Bloomberg Slams Albany Lawmakers for Blocking Speed Cameras

By Jill Colvin on March 27, 2013 5:08pm 

 The speed limit throughout much of the city is 30 miles per hour. Transportation advocates are pushing to install cameras throughout the city to police drivers who exceed that speed.
The speed limit throughout much of the city is 30 miles per hour. Transportation advocates are pushing to install cameras throughout the city to police drivers who exceed that speed.
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Flickr/iammeltron

NEW YORK CITY — Mayor Michael Bloomberg slammed the State Senate Wednesday for blocking a plan that would allow the city to install cameras to catch speeders.

City officials, including Police Commissioner Ray Kelly, had been pushing the senate to approve and fund a pilot program that would allow the city to install up to 40 speed-enforcement cameras in school zones and other areas to try to cut down on traffic deaths.

But the measure never made it into a final budget deal, which was passed by the senate before dawn on Wednesday.

"Why legislators outside the City of New York get to decide our traffic policies is one of the more irrational things," an angry Bloomberg said at an unrelated press conference at a bar near Union Square.

“Even more irrational and — frankly reckless and negligent — is some senators blocking our ability to save the lives of our kids with speed cameras," he said.

Traffic fatalities spiked to 274 in 2012 — a 12 percent increase from the year before and highest number since 2008, according to data released by the city's Department of Transportation.

Bloomberg also noted that legislators were happy to add a surcharge to city tickets for violations such as texting while driving as part of the budget deal.

"They're going to take the money, but they would not let us use speed cameras to stop people from killing our kids," he said, calling out a trio of senators he blamed for blocking the bill.

Scott Reif, a State Senate GOP spokesman, defended the decision.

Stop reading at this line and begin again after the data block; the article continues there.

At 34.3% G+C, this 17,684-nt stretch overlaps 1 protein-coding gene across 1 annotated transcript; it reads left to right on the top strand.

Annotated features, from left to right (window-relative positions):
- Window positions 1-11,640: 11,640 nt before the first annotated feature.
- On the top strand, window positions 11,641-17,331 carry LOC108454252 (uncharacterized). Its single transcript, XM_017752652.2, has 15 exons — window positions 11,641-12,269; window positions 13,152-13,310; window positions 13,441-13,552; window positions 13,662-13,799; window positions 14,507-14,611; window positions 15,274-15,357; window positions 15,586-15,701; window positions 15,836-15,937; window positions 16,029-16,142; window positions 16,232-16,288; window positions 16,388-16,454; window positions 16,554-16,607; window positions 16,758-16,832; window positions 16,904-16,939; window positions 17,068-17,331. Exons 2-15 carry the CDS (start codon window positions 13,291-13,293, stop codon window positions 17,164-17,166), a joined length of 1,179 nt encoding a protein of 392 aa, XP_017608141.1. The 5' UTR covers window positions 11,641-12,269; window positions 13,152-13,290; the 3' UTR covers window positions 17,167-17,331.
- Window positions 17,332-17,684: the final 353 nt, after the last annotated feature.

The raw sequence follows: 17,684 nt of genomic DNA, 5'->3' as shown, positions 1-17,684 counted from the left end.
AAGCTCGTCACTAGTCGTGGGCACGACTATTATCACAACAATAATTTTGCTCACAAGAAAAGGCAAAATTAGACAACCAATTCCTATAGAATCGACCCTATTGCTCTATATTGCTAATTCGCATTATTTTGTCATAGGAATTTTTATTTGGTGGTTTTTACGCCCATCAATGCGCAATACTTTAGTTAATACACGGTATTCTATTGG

"Working with the city, no one has fought harder or longer than Senate Republicans to ensure the safety of New York City children and their families," he said in a statement.

Bloomberg also slammed a plan to provide expanded school bus service to Jewish yeshiva students as “pandering to a particular political constituency."

"Make no mistake about it: If we have to provide extra busing, that money's got to come from someplace, and so we'll have to take busing away from some of the people that currently have it," he said.

Bloomberg had kinder words, however, for the State Assembly and Speaker Sheldon Silver, who helped forge a deal that he said would restore about half of the $250 million in education funding the city had been poised to lose after it failed to reach a deal on teacher evaluations with the teachers union.

"We will have fewer teachers, we will have less services in our schools because of the money that we lost. But at least it won't be as bad as it was before," he said.

The deal, which was unveiled by Gov. Andrew Cuomo earlier this week, would also prevent evaluation deals from sunsetting, and would force the city and union to accept an evaluation system imposed by the state unless they can reach a deal by June 1.

The Assembly is expected to vote on the final budget deal Thursday.

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